I’m sitting in a suit and tie, sniffing a glass of water and trying to taste… something. Something that distinguishes this glass of water from the 40 or so other glasses of water I’ve smelled and tasted throughout the day.
Hundreds of glass bottles of water are displayed in front of me, arranged in a display you might expect at some opulent gathering of the upper-crust of society. But Mr. Richard Branson, I am not. Rather, I’m a guest judge at the 2014 International Water Tasting in Berkeley Springs, West Virginia. And as the event would suggest, international water connoisseurs and businessmen and women were gathered alongside locals, watching with great interest in every sip myself and the other judges took.
There’s just one problem — It all tastes the same. Unsurprisingly, it all tastes like water. The only thing that doesn’t taste like water is the carbonated water, which was in a judging category of its own and I of course deplore it.
So why am I here again?
“Young, Beautiful And Famous”
West Virginia and I have a relationship akin to someone you knew of growing up, but never really talked to. I knew the state existed. However, my visits were generally through — not to — the state during family road trips growing up. A West Virginia University keychain I have lying around somewhere in my childhood home suggests I’ve been to Morgantown, but I haven’t the faintest recollection.
To be fair, I was also of an age and level of travel sophistication that only required a clean TGI Fridays to impress me. So it’s no surprise that many of my early travels blend together into one backseat fight with my older brother.
My interest in West Virginia rekindled (or rather, kindled) after cutting through the Mountaineer State for a Great Smokey Mountains trailhead. Rob, driver and photographer, and I stopped in Charleston on the way down to grab some eats. I recounted our brief visit and my impressions driving through the state, evidently catching the attention of locals and tourism professionals alike.
One comment came in on October 5, 2012.
“Come visit Berkeley Springs and soak in our healing waters and get a great massage after all that outdoor adventure,” her pitch began, ending with what struck me as an unusual and completely unexpected proposition. “We’d be happy to have you come be a media judge at the world’s largest water tasting competition right here in Berkeley Springs every February. Drinking our magic water (from every tap in town) keeps us all young, beautiful and famous!”
Young, beautiful and famous? Surely they’ve got the wrong guy.
I regretfully declined the invitation to judge at the 2013 festival due to prior obligations, but was told they would reach out again for 2014. Sure enough, I was invited for 2014 and I gratefully accepted.
Why accept a judging position for an event I have no experience in, you hypothetically ask for the purposes of the following explanation?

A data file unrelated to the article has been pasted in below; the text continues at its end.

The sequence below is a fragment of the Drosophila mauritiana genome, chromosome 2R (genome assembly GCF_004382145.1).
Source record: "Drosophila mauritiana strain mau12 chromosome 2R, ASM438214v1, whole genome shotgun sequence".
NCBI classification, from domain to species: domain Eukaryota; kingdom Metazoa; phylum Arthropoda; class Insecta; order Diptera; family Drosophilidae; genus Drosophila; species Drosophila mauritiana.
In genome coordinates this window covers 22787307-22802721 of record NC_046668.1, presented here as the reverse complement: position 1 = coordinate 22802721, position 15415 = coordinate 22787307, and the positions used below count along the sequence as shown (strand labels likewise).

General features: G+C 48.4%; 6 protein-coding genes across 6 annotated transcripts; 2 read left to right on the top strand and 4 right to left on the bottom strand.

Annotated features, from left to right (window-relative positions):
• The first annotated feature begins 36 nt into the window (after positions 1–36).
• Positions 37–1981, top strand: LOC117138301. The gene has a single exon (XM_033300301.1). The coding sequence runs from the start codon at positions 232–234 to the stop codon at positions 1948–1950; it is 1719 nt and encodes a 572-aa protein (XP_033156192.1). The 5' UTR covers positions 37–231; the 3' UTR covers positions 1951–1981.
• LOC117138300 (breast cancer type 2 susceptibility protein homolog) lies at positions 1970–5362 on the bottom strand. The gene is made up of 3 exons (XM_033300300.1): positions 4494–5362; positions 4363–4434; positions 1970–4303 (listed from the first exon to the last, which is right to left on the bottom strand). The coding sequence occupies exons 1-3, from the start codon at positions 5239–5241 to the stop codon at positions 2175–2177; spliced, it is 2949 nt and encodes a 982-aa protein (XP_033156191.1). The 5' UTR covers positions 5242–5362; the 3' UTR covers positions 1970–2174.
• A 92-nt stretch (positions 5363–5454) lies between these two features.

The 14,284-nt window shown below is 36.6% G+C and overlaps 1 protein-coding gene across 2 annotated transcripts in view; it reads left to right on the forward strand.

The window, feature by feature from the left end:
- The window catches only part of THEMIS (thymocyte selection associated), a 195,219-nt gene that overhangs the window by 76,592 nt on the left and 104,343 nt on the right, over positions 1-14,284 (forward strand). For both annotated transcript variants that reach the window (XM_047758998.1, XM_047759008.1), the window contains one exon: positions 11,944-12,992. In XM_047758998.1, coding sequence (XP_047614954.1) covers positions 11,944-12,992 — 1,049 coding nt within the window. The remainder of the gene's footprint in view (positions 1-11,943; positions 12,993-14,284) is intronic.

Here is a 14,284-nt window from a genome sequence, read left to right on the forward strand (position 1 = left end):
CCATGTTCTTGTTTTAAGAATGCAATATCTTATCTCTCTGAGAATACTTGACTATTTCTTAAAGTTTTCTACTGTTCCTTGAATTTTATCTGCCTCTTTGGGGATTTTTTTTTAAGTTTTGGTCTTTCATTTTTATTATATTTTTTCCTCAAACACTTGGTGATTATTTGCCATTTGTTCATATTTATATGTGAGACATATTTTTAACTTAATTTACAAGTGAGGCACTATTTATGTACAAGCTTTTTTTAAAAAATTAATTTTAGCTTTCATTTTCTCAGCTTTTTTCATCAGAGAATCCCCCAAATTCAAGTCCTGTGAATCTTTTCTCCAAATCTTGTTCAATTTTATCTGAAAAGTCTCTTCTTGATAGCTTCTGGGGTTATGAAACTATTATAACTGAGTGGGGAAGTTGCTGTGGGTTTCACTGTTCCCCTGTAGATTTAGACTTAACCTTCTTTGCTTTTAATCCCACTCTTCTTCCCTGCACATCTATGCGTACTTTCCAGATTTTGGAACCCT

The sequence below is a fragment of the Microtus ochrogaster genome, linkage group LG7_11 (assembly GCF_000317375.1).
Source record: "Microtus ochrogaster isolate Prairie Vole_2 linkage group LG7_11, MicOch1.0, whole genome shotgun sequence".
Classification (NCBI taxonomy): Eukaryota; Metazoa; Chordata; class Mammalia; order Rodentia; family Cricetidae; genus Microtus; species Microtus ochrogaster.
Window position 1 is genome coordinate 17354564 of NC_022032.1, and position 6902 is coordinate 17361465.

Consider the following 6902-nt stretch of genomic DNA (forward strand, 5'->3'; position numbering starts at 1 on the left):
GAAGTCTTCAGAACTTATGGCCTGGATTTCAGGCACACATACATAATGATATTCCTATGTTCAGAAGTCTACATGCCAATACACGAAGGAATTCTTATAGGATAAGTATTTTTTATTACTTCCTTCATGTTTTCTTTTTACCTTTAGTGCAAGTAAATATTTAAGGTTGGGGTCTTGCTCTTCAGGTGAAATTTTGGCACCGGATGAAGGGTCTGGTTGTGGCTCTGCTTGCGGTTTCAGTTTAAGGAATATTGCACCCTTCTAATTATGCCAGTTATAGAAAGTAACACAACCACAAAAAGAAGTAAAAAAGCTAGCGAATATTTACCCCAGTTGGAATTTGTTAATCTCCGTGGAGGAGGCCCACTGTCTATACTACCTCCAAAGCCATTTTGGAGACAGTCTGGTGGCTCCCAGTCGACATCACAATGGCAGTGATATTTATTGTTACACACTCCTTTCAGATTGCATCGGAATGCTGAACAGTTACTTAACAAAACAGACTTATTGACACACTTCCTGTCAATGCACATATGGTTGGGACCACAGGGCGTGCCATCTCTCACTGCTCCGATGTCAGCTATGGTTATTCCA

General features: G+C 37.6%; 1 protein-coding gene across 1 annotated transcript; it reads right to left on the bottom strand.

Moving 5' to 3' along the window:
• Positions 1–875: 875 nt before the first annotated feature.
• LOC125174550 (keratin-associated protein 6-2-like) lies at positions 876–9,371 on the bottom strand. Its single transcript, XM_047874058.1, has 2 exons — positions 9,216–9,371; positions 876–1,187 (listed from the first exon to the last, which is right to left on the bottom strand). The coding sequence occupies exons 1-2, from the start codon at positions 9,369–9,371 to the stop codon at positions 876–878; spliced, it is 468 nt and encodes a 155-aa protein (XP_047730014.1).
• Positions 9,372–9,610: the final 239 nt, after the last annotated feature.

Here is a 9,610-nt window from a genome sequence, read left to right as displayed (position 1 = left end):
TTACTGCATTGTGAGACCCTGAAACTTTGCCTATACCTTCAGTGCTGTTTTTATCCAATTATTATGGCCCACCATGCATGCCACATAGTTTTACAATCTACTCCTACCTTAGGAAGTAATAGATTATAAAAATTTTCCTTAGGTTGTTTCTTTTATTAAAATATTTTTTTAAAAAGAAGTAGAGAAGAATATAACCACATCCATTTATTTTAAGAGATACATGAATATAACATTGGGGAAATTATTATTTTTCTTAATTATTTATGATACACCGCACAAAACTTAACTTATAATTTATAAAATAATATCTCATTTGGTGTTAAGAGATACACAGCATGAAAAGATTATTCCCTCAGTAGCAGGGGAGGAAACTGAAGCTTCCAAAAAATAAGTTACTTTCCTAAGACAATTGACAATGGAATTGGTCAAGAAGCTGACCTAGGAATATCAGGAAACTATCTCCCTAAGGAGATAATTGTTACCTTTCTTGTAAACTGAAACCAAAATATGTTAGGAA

Well, I’m of the Seinfeld-mindset. In that, I’ll generally do anything for the story. And judging at the 2014 Berkeley Springs International Water Tasting was worth the story.
Welcome to the Grandmothers Collective
Melanie and I arrived on a February Friday night, just in time to watch all the “open” signs turn off. Luckily Tarie’s Café was willing to give us soups and salad. I went with tomato bisque while an increasingly hangry (hungry + angry) Melanie took down the lobster bisque. Both were sufficiently edible, followed by a Kentucky Derby Pie — basically a hot chocolate chip cookie in delicious pie form — to wash it all down.
Our server, stocky with a dark brown pony tail, and bluegrass music screamed, “You’re in West Virginia!”
Berkeley Springs Tourism was kind enough to get us a room at the Highlawn Inn, hidden off the main road atop an incredibly steep hill. Our innkeeper reminded me of what Gimli’s mother would look like if she had made an appearance in the Lord of the Rings films. Though her personality was more reminiscent of the cutesy troll dolls that dominated shelves and mantles across the country throughout the 90s. At least the personality I attributed to those dolls, which is upbeat, optimistic and always smiling. Basically The Smurfs. A very delightful person, and that’s a word I seldom use for, well, anything.
Our room looked as if it used to be the headquarters of some Grandmothers Collective. Flower prints everywhere, mainly on the sheets, wallpaper, and shower curtain around the kind of tub you see in old movies. We were warned by the innkeeper while checking in that our room is her cat’s favorite, evidenced by the tumbleweeds of dismembered fur on our sheets we would discover just in time for bed. It was a good test to make sure I’m still not allergic to cats. A test I must have passed, because I woke up the next morning.
The next morning our innkeeper was kind enough to offer some fruit and croissant before we went for a run around town. Sunny skies and 40-some degrees with a level of fresh air I’m not used to after nearly three years living in the heart of a car-dominated city was too good to pass up.